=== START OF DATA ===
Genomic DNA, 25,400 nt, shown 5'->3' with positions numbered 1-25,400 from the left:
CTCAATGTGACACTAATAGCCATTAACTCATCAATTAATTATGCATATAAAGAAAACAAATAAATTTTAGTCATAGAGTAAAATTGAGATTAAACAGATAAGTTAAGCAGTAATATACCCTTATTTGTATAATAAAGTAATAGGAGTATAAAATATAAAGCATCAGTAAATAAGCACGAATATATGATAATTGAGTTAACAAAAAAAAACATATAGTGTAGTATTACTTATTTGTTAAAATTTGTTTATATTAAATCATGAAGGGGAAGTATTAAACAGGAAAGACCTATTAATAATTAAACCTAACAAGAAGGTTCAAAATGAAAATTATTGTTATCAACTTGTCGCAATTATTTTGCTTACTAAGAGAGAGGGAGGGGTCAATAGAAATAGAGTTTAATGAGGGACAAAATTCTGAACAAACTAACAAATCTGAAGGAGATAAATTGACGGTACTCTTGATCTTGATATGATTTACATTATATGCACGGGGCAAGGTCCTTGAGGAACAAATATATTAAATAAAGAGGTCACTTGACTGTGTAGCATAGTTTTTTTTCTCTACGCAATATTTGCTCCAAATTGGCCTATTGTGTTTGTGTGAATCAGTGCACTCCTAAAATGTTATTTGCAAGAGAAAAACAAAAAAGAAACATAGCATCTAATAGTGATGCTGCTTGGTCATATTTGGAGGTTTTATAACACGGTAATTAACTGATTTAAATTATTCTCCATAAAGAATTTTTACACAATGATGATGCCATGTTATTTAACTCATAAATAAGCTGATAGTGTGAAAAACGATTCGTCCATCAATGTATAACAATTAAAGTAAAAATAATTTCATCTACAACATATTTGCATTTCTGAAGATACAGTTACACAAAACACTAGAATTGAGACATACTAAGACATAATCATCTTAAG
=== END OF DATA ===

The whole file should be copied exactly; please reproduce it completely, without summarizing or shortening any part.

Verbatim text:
Genomic DNA, 25,400 nt, shown 5'->3' with positions numbered 1-25,400 from the left:
CTCAATGTGACACTAATAGCCATTAACTCATCAATTAATTATGCATATAAAGAAAACAAATAAATTTTAGTCATAGAGTAAAATTGAGATTAAACAGATAAGTTAAGCAGTAATATACCCTTATTTGTATAATAAAGTAATAGGAGTATAAAATATAAAGCATCAGTAAATAAGCACGAATATATGATAATTGAGTTAACAAAAAAAAACATATAGTGTAGTATTACTTATTTGTTAAAATTTGTTTATATTAAATCATGAAGGGGAAGTATTAAACAGGAAAGACCTATTAATAATTAAACCTAACAAGAAGGTTCAAAATGAAAATTATTGTTATCAACTTGTCGCAATTATTTTGCTTACTAAGAGAGAGGGAGGGGTCAATAGAAATAGAGTTTAATGAGGGACAAAATTCTGAACAAACTAACAAATCTGAAGGAGATAAATTGACGGTACTCTTGATCTTGATATGATTTACATTATATGCACGGGGCAAGGTCCTTGAGGAACAAATATATTAAATAAAGAGGTCACTTGACTGTGTAGCATAGTTTTTTTTCTCTACGCAATATTTGCTCCAAATTGGCCTATTGTGTTTGTGTGAATCAGTGCACTCCTAAAATGTTATTTGCAAGAGAAAAACAAAAAAGAAACATAGCATCTAATAGTGATGCTGCTTGGTCATATTTGGAGGTTTTATAACACGGTAATTAACTGATTTAAATTATTCTCCATAAAGAATTTTTACACAATGATGATGCCATGTTATTTAACTCATAAATAAGCTGATAGTGTGAAAAACGATTCGTCCATCAATGTATAACAATTAAAGTAAAAATAATTTCATCTACAACATATTTGCATTTCTGAAGATACAGTTACACAAAACACTAGAATTGAGACATACTAAGACATAATCATCTTAAG